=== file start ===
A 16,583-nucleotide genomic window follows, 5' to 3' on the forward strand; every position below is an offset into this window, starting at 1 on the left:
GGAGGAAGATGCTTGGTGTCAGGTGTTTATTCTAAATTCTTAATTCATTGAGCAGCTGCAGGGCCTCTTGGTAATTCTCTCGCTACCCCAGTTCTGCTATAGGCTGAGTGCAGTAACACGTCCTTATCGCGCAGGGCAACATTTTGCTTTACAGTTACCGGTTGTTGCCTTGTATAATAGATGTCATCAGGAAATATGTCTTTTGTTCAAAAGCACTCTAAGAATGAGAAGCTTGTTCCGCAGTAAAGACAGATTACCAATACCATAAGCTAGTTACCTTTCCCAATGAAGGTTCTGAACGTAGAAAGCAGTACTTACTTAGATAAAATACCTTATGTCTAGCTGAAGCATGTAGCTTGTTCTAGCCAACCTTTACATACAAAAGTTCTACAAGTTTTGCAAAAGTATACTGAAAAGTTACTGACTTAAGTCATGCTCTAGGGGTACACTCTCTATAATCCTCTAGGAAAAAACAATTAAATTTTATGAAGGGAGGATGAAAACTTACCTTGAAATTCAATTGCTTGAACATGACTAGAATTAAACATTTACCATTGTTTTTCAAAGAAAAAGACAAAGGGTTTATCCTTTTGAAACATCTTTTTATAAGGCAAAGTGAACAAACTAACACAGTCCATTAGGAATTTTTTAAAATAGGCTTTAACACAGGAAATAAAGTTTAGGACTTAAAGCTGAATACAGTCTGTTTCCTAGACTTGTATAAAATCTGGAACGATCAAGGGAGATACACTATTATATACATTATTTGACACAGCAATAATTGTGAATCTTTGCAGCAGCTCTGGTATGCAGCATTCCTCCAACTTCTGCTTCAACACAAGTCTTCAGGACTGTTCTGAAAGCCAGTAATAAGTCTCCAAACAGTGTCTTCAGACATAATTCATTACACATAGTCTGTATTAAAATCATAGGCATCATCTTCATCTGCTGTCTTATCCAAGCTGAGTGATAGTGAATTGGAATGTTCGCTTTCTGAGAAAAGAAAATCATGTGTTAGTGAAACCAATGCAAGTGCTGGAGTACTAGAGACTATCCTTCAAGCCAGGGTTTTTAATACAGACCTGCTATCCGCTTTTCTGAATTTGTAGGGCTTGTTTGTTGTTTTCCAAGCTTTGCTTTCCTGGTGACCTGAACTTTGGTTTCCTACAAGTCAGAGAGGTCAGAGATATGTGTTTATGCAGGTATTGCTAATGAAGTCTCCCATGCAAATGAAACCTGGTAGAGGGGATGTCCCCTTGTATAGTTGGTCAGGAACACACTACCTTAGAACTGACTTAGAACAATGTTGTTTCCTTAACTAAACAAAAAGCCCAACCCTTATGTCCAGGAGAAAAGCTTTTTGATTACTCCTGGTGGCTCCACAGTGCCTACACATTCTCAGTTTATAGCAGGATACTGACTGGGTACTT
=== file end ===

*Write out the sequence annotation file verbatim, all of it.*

A 16,583-nucleotide genomic window follows, 5' to 3' on the forward strand; every position below is an offset into this window, starting at 1 on the left:
GGAGGAAGATGCTTGGTGTCAGGTGTTTATTCTAAATTCTTAATTCATTGAGCAGCTGCAGGGCCTCTTGGTAATTCTCTCGCTACCCCAGTTCTGCTATAGGCTGAGTGCAGTAACACGTCCTTATCGCGCAGGGCAACATTTTGCTTTACAGTTACCGGTTGTTGCCTTGTATAATAGATGTCATCAGGAAATATGTCTTTTGTTCAAAAGCACTCTAAGAATGAGAAGCTTGTTCCGCAGTAAAGACAGATTACCAATACCATAAGCTAGTTACCTTTCCCAATGAAGGTTCTGAACGTAGAAAGCAGTACTTACTTAGATAAAATACCTTATGTCTAGCTGAAGCATGTAGCTTGTTCTAGCCAACCTTTACATACAAAAGTTCTACAAGTTTTGCAAAAGTATACTGAAAAGTTACTGACTTAAGTCATGCTCTAGGGGTACACTCTCTATAATCCTCTAGGAAAAAACAATTAAATTTTATGAAGGGAGGATGAAAACTTACCTTGAAATTCAATTGCTTGAACATGACTAGAATTAAACATTTACCATTGTTTTTCAAAGAAAAAGACAAAGGGTTTATCCTTTTGAAACATCTTTTTATAAGGCAAAGTGAACAAACTAACACAGTCCATTAGGAATTTTTTAAAATAGGCTTTAACACAGGAAATAAAGTTTAGGACTTAAAGCTGAATACAGTCTGTTTCCTAGACTTGTATAAAATCTGGAACGATCAAGGGAGATACACTATTATATACATTATTTGACACAGCAATAATTGTGAATCTTTGCAGCAGCTCTGGTATGCAGCATTCCTCCAACTTCTGCTTCAACACAAGTCTTCAGGACTGTTCTGAAAGCCAGTAATAAGTCTCCAAACAGTGTCTTCAGACATAATTCATTACACATAGTCTGTATTAAAATCATAGGCATCATCTTCATCTGCTGTCTTATCCAAGCTGAGTGATAGTGAATTGGAATGTTCGCTTTCTGAGAAAAGAAAATCATGTGTTAGTGAAACCAATGCAAGTGCTGGAGTACTAGAGACTATCCTTCAAGCCAGGGTTTTTAATACAGACCTGCTATCCGCTTTTCTGAATTTGTAGGGCTTGTTTGTTGTTTTCCAAGCTTTGCTTTCCTGGTGACCTGAACTTTGGTTTCCTACAAGTCAGAGAGGTCAGAGATATGTGTTTATGCAGGTATTGCTAATGAAGTCTCCCATGCAAATGAAACCTGGTAGAGGGGATGTCCCCTTGTATAGTTGGTCAGGAACACACTACCTTAGAACTGACTTAGAACAATGTTGTTTCCTTAACTAAACAAAAAGCCCAACCCTTATGTCCAGGAGAAAAGCTTTTTGATTACTCCTGGTGGCTCCACAGTGCCTACACATTCTCAGTTTATAGCAGGATACTGACTGGGTACTT